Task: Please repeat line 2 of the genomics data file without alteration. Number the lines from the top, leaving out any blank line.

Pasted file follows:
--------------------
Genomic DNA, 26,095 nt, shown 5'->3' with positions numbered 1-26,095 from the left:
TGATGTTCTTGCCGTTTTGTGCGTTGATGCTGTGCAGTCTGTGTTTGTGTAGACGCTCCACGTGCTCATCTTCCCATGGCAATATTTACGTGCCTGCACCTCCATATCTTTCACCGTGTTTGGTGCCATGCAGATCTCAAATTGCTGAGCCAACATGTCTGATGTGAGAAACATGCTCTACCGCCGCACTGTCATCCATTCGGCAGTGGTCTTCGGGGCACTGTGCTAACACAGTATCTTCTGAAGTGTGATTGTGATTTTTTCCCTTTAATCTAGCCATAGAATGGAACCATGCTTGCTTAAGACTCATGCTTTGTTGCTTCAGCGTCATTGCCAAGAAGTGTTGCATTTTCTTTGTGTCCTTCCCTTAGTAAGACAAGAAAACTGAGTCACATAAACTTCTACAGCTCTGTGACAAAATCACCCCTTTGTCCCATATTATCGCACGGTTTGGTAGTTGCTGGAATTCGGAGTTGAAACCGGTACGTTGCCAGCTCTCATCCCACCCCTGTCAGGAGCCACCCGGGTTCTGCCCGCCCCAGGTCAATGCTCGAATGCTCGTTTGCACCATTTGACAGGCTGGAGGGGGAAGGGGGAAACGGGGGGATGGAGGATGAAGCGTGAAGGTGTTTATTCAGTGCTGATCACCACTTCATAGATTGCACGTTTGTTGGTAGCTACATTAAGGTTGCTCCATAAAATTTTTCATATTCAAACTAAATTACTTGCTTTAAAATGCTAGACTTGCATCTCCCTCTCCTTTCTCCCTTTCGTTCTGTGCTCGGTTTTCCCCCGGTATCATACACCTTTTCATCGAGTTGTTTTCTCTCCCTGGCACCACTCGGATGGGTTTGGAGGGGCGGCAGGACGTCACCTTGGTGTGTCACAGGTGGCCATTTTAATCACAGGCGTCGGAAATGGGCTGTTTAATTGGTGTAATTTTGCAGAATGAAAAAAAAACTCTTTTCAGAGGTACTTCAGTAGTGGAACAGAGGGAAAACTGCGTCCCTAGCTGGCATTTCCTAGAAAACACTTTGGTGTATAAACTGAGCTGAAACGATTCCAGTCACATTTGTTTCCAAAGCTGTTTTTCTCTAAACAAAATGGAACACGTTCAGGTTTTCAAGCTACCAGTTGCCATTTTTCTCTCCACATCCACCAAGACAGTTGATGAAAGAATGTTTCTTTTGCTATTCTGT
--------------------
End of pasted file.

TGATGTTCTTGCCGTTTTGTGCGTTGATGCTGTGCAGTCTGTGTTTGTGTAGACGCTCCACGTGCTCATCTTCCCATGGCAATATTTACGTGCCTGCACCTCCATATCTTTCACCGTGTTTGGTGCCATGCAGATCTCAAATTGCTGAGCCAACATGTCTGATGTGAGAAACATGCTCTACCGCCGCACTGTCATCCATTCGGCAGTGGTCTTCGGGGCACTGTGCTAACACAGTATCTTCTGAAGTGTGATTGTGATTTTTTCCCTTTAATCTAGCCATAGAATGGAACCATGCTTGCTTAAGACTCATGCTTTGTTGCTTCAGCGTCATTGCCAAGAAGTGTTGCATTTTCTTTGTGTCCTTCCCTTAGTAAGACAAGAAAACTGAGTCACATAAACTTCTACAGCTCTGTGACAAAATCACCCCTTTGTCCCATATTATCGCACGGTTTGGTAGTTGCTGGAATTCGGAGTTGAAACCGGTACGTTGCCAGCTCTCATCCCACCCCTGTCAGGAGCCACCCGGGTTCTGCCCGCCCCAGGTCAATGCTCGAATGCTCGTTTGCACCATTTGACAGGCTGGAGGGGGAAGGGGGAAACGGGGGGATGGAGGATGAAGCGTGAAGGTGTTTATTCAGTGCTGATCACCACTTCATAGATTGCACGTTTGTTGGTAGCTACATTAAGGTTGCTCCATAAAATTTTTCATATTCAAACTAAATTACTTGCTTTAAAATGCTAGACTTGCATCTCCCTCTCCTTTCTCCCTTTCGTTCTGTGCTCGGTTTTCCCCCGGTATCATACACCTTTTCATCGAGTTGTTTTCTCTCCCTGGCACCACTCGGATGGGTTTGGAGGGGCGGCAGGACGTCACCTTGGTGTGTCACAGGTGGCCATTTTAATCACAGGCGTCGGAAATGGGCTGTTTAATTGGTGTAATTTTGCAGAATGAAAAAAAAACTCTTTTCAGAGGTACTTCAGTAGTGGAACAGAGGGAAAACTGCGTCCCTAGCTGGCATTTCCTAGAAAACACTTTGGTGTATAAACTGAGCTGAAACGATTCCAGTCACATTTGTTTCCAAAGCTGTTTTTCTCTAAACAAAATGGAACACGTTCAGGTTTTCAAGCTACCAGTTGCCATTTTTCTCTCCACATCCACCAAGACAGTTGATGAAAGAATGTTTCTTTTGCTATTCTGT